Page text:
At the top of the table it’s going to be just as exciting, if not more so!  Fifth place Airdrieonians F.C. (52 points) can pip Brechin City (58 points) if they win both of their remaining matches and Brechin City lose theirs and, at least in theory, two wins by Brechin City could tie them for the league title.  That’s unlikely to happen though because the top three clubs Stranraer F.C., Greenock Morton F.C., and Forfar Athletic F.C. are on 64, 63, and 63 points respectively.  If that doesn’t make things tight enough, the goal differentials are, respectively, +21, +21, +18.  Personally I’d like to see Forfar win the league.  They have 42 year old Rab Douglas in goal- he of 19 Scotland caps, three Scottish Cups, three Premiership titles, and 23 seasons as a professional, 39 year old Darren Dods, also in his 23rd season as a professional, the wonderfully named Gavin Swankie, along with Iain Campbell and Stuart Malcolm- both former Ross County players.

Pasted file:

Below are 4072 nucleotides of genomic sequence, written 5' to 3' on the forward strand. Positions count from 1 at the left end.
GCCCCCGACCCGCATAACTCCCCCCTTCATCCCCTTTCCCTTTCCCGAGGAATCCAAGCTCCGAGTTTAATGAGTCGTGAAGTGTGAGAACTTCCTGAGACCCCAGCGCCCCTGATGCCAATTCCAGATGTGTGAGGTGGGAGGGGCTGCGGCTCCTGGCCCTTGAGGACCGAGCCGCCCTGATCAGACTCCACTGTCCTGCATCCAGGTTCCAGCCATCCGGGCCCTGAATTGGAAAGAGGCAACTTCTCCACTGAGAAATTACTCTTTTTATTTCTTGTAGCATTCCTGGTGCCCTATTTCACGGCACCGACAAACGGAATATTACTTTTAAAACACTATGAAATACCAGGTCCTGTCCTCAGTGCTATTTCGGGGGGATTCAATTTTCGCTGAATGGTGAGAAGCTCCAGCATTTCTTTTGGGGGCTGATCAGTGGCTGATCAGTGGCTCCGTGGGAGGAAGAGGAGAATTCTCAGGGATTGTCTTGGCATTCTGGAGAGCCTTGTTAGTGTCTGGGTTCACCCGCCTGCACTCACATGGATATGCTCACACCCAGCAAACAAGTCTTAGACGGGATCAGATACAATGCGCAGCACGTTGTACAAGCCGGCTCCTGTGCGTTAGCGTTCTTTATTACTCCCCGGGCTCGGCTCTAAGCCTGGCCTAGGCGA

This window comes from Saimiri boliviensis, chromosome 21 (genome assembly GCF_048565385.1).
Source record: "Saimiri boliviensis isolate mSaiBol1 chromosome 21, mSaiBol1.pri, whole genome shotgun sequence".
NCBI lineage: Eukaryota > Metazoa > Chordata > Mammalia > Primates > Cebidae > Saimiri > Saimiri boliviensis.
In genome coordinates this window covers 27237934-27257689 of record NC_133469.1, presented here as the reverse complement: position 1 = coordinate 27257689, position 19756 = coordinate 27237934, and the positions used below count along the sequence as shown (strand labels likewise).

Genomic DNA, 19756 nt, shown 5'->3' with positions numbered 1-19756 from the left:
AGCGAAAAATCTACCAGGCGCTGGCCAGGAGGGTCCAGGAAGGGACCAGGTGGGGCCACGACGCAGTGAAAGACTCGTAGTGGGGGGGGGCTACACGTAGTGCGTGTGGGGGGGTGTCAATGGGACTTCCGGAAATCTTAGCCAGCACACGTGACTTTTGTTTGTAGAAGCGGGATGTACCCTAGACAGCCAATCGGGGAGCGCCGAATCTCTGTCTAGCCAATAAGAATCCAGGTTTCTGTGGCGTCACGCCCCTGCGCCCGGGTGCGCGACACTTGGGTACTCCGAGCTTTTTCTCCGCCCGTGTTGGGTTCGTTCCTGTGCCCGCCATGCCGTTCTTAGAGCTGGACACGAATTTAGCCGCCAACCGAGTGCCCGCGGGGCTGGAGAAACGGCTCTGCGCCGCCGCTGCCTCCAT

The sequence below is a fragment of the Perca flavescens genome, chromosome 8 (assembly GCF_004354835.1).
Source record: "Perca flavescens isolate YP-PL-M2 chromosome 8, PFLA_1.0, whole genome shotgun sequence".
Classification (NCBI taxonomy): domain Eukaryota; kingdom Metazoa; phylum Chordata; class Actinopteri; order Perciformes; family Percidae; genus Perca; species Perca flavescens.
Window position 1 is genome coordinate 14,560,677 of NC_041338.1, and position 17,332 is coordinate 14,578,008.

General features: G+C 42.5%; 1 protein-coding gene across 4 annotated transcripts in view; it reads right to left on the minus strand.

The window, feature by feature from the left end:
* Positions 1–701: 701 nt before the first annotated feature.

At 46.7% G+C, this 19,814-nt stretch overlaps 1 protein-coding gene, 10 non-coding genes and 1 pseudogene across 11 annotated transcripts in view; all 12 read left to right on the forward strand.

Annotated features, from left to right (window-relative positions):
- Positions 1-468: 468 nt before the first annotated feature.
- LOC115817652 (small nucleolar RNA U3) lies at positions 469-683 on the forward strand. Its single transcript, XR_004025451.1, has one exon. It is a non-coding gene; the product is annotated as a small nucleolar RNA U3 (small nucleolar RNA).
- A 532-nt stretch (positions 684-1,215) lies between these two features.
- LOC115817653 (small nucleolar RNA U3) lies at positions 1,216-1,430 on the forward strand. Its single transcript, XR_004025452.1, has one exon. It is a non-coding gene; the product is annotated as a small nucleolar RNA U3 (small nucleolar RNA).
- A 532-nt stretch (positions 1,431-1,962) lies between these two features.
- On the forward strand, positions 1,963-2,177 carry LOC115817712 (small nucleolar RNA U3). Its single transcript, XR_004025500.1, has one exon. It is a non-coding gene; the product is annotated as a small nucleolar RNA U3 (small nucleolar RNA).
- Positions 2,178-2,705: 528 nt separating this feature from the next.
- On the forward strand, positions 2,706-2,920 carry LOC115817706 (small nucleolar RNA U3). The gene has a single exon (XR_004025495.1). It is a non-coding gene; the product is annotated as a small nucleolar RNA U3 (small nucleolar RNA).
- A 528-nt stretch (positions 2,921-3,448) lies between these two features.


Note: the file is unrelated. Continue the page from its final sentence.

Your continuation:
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Scottish Championship

There is still everything to play for at the bottom of the Scottish second tier.  Livingston F.C. are in last place with 21 points, but they have a match in hand over both Alloa Athletic (24 points) and Cowdenbeath F.C. (25 points) and they have a better goal differential than both of those clubs, so nothing is really decided as to the automatic relegation spot or the relegation playoff spot.  Dumbarton F.C. are eight points clear of Cowdenbeath, so there’s no chance that they will be dragged into the fray.